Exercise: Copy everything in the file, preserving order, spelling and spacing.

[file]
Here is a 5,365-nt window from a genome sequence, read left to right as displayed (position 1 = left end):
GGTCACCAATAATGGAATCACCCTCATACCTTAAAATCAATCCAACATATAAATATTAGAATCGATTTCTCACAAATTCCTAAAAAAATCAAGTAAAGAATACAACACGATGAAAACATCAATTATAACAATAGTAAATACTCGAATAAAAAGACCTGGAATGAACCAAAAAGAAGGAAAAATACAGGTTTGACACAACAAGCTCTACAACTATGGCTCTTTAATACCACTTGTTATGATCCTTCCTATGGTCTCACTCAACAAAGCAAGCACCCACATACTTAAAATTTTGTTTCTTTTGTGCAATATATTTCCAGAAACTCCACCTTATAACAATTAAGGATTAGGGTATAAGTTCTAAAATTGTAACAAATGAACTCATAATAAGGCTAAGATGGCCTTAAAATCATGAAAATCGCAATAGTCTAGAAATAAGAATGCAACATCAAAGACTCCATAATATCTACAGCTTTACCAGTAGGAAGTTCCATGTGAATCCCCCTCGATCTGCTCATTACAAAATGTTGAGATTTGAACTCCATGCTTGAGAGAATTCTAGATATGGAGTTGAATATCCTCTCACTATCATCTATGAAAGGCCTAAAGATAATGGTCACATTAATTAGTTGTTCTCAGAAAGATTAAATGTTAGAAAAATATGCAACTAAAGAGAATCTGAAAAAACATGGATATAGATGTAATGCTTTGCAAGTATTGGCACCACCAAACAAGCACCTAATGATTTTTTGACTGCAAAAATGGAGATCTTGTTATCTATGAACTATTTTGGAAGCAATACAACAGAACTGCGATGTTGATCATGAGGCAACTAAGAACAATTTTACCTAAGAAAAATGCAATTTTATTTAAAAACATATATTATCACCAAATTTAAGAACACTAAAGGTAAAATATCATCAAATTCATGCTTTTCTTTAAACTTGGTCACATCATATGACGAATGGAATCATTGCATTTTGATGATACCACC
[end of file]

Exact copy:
Here is a 5,365-nt window from a genome sequence, read left to right as displayed (position 1 = left end):
GGTCACCAATAATGGAATCACCCTCATACCTTAAAATCAATCCAACATATAAATATTAGAATCGATTTCTCACAAATTCCTAAAAAAATCAAGTAAAGAATACAACACGATGAAAACATCAATTATAACAATAGTAAATACTCGAATAAAAAGACCTGGAATGAACCAAAAAGAAGGAAAAATACAGGTTTGACACAACAAGCTCTACAACTATGGCTCTTTAATACCACTTGTTATGATCCTTCCTATGGTCTCACTCAACAAAGCAAGCACCCACATACTTAAAATTTTGTTTCTTTTGTGCAATATATTTCCAGAAACTCCACCTTATAACAATTAAGGATTAGGGTATAAGTTCTAAAATTGTAACAAATGAACTCATAATAAGGCTAAGATGGCCTTAAAATCATGAAAATCGCAATAGTCTAGAAATAAGAATGCAACATCAAAGACTCCATAATATCTACAGCTTTACCAGTAGGAAGTTCCATGTGAATCCCCCTCGATCTGCTCATTACAAAATGTTGAGATTTGAACTCCATGCTTGAGAGAATTCTAGATATGGAGTTGAATATCCTCTCACTATCATCTATGAAAGGCCTAAAGATAATGGTCACATTAATTAGTTGTTCTCAGAAAGATTAAATGTTAGAAAAATATGCAACTAAAGAGAATCTGAAAAAACATGGATATAGATGTAATGCTTTGCAAGTATTGGCACCACCAAACAAGCACCTAATGATTTTTTGACTGCAAAAATGGAGATCTTGTTATCTATGAACTATTTTGGAAGCAATACAACAGAACTGCGATGTTGATCATGAGGCAACTAAGAACAATTTTACCTAAGAAAAATGCAATTTTATTTAAAAACATATATTATCACCAAATTTAAGAACACTAAAGGTAAAATATCATCAAATTCATGCTTTTCTTTAAACTTGGTCACATCATATGACGAATGGAATCATTGCATTTTGATGATACCACC